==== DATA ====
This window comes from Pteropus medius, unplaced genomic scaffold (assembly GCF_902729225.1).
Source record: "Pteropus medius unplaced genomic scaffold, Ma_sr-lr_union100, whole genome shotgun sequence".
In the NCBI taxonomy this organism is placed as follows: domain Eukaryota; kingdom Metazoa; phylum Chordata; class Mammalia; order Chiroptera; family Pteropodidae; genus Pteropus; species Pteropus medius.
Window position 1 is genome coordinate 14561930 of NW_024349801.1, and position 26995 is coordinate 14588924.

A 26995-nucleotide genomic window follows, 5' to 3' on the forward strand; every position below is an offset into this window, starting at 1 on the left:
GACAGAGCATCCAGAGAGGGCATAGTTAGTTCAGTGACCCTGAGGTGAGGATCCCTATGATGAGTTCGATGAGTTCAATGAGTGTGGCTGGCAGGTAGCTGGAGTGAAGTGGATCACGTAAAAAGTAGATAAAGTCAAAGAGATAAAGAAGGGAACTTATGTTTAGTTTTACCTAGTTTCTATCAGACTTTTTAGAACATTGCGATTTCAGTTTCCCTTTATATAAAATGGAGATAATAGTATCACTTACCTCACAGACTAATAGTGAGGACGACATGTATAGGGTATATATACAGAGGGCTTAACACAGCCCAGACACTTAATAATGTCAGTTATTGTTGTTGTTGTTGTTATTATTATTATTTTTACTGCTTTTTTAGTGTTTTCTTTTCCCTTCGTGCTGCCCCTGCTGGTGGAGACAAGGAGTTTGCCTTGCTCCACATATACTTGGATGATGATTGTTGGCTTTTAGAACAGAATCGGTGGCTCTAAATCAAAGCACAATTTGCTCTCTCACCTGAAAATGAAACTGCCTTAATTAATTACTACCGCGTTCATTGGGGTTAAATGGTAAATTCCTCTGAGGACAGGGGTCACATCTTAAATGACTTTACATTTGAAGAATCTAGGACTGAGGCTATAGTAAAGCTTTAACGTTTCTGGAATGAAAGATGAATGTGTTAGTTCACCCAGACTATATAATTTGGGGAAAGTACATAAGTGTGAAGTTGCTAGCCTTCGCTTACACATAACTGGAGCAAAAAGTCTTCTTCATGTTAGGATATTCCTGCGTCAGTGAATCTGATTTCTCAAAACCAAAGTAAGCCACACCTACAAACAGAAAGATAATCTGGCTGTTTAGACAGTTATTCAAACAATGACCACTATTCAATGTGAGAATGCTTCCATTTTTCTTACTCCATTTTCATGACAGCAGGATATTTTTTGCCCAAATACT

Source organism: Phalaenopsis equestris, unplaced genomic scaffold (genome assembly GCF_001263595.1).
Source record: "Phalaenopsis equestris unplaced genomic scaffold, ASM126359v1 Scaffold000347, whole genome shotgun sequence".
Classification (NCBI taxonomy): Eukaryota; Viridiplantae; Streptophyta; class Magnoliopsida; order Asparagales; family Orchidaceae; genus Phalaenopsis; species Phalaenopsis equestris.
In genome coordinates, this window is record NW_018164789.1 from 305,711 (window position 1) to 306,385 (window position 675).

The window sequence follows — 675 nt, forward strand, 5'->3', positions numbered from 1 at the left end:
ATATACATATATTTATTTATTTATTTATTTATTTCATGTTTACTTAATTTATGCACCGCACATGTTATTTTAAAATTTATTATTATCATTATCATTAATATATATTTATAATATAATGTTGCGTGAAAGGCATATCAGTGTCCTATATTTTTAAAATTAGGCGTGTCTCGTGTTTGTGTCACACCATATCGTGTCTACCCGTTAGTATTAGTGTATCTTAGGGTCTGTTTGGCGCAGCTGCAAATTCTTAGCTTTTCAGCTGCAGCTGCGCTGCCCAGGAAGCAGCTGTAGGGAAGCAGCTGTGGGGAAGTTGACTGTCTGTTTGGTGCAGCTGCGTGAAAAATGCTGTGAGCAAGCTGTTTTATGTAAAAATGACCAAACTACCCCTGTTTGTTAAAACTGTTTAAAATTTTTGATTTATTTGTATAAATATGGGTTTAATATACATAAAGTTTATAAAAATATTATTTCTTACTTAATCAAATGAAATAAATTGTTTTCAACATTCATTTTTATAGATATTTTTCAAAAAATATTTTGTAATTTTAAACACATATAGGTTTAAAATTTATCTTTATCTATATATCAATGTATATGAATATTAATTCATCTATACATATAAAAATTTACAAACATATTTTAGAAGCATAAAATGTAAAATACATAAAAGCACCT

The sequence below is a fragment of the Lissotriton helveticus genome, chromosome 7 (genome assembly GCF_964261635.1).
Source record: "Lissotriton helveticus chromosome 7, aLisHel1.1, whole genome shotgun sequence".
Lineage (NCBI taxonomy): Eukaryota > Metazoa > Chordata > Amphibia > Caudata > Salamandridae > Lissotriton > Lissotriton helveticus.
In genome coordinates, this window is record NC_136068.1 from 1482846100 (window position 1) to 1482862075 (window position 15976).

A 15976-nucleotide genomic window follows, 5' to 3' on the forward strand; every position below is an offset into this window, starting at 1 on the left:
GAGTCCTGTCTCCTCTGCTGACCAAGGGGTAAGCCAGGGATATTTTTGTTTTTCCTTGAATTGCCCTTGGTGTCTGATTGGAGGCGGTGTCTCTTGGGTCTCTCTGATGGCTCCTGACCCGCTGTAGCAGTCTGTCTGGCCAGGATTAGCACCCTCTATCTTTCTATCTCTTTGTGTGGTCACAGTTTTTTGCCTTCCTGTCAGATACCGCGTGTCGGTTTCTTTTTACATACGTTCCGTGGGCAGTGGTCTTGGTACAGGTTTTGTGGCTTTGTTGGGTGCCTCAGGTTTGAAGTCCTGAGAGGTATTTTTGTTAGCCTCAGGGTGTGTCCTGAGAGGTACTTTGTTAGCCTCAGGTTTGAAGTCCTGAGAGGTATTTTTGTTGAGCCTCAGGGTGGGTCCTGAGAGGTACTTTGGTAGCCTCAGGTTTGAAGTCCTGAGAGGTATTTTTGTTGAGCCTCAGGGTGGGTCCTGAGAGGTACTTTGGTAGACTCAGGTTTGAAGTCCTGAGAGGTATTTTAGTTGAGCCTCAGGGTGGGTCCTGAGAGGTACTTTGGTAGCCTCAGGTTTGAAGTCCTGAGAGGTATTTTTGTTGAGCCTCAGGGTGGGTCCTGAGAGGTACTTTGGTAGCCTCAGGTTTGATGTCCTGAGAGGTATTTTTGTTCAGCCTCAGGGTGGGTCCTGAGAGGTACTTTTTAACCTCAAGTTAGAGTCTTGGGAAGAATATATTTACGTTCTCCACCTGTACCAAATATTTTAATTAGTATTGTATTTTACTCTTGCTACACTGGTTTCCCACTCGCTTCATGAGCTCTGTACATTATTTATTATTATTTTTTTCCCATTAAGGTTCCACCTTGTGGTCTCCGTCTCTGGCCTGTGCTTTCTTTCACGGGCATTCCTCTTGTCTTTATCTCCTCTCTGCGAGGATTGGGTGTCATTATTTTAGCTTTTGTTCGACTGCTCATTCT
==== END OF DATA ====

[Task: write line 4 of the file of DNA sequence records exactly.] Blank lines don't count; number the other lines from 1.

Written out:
Window position 1 is genome coordinate 14561930 of NW_024349801.1, and position 26995 is coordinate 14588924.